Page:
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Some time ago I bought a polarizing filter for my GoPro and I was pretty amazed by how it can change the resulting image when I turn the filter on top of the lense. Then I bought a DSLR and also wanted this filter for it. So I bought one from Amazon basics and comparing it with the first one, it does nothing. Now I don't know what to buy to not end up like I did with the Amazon one.

Is there some unit in which effectiveness of these filters is measured?

I already asked at a local camera shop, but the lady was also not sure how to distinguish them other than by vendor and price and she did not allow me to try the ones she has on the shelf.

  • Did you try rotating the amazon basics filter on the front of your lens to get the maximum effect? Were you shooting a scene that had strong off-axis light? – Michael C Aug 21 '16 at 23:16
  • "[I]t does nothing." Really? – osullic Aug 21 '16 at 23:36
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    Possible duplicate of How do I choose a polarizer? – mattdm Aug 22 '16 at 8:25
  • Check here for comparison of performances, in case you want to buy another one: lenstip.com/index.php?art=139 Expensive ones are not always better. – FarO Aug 22 '16 at 10:20
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    And that said, even in the context of the whole sentence, it's unclear what you mean exactly. Does it literally do nothing, or does it do something, but not very much compared to the first, such that you are using hyperbole and saying "it does nothing"? – mattdm Aug 22 '16 at 18:01
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The polarizing filter (should be called a polarizing screen) is likely the most valuable optical filter you can possess. The polarizing screen mitigates reflections. It does not work on all surfaces but it works on most. You can use it to diminish annoying reflections on glass and on water. This filter darkens a blue sky making clouds stand out without changing the other colors of the vista. The polarizing screen also cuts haze like a UV filter. The problem is, you can’t just mount this filter and expect topnotch results. You mount and then, peering through the viewfinder, you rotate the filter for effect. You see, the filter screws into the rim of the lens barrel, and its mount allows you to manually rotate the filter for effect. You will find that the maximum effect will be realized when you are taking a picture at a right angle (90⁰) to the sun.

Most likely the only difference between your first polarizing filter experience and this one is beginners luck. You should try again, and this time rotate the filter as you compose for best effect.

On the technical side: The polarizing screen acts as if it has microscopic lines ruled all parallel to each other. This arrangement acts like a picket fence and only allows light waves that are orientated with the pickets to transverse the filter. This allows the filter to pass some light rays and reject others. That’s why we must rotate the filter for effect. There are actually two types of polarizing screens. You likely have a circular polarizing filter. This is the approved design for the digital camera. This is actually two filters sandwiched together. The first one is a standard linear polarizing screen. It is the first one that does the deed. The second is called a retarder -- it de-polarizes. This sandwich design is necessary as most modern cameras will have their auto-focusing and auto-exposure determination disturbed by the polarizing screen. The circular polarizer is a work-around.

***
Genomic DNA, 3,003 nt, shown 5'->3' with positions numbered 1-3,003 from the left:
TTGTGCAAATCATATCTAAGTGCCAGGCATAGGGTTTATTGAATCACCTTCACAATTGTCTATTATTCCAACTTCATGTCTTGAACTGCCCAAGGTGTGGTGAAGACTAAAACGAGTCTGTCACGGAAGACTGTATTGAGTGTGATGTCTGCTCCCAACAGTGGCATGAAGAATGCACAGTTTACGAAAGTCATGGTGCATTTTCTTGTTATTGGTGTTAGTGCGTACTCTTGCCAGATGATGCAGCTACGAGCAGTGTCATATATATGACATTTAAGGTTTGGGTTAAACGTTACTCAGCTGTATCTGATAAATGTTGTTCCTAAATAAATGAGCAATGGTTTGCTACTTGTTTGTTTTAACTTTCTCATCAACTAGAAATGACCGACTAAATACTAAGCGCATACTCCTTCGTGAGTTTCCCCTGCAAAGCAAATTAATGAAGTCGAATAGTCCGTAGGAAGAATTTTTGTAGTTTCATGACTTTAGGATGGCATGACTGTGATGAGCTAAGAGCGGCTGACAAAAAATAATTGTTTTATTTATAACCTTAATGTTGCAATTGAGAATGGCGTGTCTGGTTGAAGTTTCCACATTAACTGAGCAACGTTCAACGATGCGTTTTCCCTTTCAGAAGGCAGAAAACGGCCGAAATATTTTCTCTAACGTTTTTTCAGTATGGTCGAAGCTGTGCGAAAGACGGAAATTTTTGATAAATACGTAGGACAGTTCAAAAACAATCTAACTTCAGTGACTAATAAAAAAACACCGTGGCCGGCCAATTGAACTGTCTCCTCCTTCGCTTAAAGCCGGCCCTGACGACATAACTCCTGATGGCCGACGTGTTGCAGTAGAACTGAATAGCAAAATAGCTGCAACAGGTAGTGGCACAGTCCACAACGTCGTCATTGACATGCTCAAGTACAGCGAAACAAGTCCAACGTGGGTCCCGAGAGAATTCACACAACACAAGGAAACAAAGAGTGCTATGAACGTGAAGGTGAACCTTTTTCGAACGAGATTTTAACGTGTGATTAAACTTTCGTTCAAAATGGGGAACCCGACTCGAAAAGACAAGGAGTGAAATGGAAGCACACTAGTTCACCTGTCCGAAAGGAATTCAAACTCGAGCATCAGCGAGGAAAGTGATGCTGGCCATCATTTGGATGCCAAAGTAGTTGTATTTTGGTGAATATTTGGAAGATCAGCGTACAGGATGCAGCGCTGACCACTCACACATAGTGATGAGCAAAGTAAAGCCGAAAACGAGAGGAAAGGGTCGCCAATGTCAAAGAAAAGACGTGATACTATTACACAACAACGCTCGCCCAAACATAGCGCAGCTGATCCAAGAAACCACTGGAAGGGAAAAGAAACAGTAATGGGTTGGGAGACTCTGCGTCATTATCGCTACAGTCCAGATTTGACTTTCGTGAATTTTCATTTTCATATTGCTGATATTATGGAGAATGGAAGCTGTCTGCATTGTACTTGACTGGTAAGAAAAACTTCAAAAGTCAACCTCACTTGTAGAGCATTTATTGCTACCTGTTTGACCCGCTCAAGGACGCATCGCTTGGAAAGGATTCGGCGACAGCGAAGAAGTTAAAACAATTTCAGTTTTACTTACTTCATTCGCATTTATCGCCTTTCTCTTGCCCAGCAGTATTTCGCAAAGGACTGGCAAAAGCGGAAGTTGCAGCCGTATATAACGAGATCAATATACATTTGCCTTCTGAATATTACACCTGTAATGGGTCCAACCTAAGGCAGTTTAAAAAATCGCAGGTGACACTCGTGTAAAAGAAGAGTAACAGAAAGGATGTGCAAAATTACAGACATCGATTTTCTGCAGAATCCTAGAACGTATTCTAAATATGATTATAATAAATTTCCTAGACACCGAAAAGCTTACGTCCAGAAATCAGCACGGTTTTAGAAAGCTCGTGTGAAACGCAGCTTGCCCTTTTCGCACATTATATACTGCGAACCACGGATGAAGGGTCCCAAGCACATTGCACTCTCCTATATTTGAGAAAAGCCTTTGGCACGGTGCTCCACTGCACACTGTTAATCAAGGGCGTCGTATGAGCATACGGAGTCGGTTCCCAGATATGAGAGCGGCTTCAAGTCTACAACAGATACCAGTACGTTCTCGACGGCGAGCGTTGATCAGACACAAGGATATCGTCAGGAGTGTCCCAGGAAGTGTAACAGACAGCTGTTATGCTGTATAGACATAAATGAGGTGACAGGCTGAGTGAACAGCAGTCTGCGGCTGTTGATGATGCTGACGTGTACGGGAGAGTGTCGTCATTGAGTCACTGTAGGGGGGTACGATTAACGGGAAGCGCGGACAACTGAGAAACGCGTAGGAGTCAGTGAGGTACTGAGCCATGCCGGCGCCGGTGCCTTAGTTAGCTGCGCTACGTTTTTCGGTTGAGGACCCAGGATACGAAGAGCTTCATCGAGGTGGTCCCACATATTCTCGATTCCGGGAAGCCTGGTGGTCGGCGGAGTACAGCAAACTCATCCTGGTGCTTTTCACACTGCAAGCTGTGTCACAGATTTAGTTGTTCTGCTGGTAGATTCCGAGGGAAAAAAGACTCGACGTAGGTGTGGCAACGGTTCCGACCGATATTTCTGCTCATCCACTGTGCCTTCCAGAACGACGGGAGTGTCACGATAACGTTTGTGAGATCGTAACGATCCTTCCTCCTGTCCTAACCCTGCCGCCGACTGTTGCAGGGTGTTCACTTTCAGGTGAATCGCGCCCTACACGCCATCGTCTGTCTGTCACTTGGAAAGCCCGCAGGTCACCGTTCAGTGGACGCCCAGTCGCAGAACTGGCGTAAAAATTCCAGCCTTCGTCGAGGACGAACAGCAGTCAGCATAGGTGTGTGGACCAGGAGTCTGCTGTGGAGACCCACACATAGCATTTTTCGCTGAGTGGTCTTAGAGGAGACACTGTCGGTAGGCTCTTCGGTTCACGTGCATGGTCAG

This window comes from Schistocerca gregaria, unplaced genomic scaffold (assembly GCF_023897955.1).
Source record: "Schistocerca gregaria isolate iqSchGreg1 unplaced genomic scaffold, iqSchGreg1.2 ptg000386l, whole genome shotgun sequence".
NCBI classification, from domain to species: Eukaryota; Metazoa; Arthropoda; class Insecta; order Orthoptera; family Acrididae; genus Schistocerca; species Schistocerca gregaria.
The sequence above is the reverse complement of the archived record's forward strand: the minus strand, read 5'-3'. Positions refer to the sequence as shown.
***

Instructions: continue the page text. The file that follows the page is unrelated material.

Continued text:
It’s time to re-try your polarizing filter; there is likely nothing wrong with it.

  • I did rotate the free part agains the part screwed into lens, but it just darkens small bit of the picture and leave the reflections there. – Mailo Světel Aug 22 '16 at 16:23
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    What are the reflections from? Metal surfaces and mirrors (which are metal coated) reflect all polarisations equally so the filter won't help. – Chris H Aug 22 '16 at 16:30
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    Light from the sun arrives vibrating in all planes, it is not polarized. When light hits some light rays are absorbed and some reflected. The reflected rays may or may not be polarized. This phenomenon is based on the material. The polarizer works to mitigate reflections from surfaces that are non-conductors of electricity. Note: early scientist working with materials that polarized light speculated that light had both a positive and negative component. The reasoned that polarization was likened to the north and south pole of a magnet hence the origin of the name. – Alan Marcus Aug 22 '16 at 16:46
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So I was in different shop:

  • Answer to my question: No, there is no unit to measure effectiveness of polarising filter.
  • When filter does not work at all, check whether light source is not coming directly from behind of the camera. Polarising filter will not dim reflections which are about 180°

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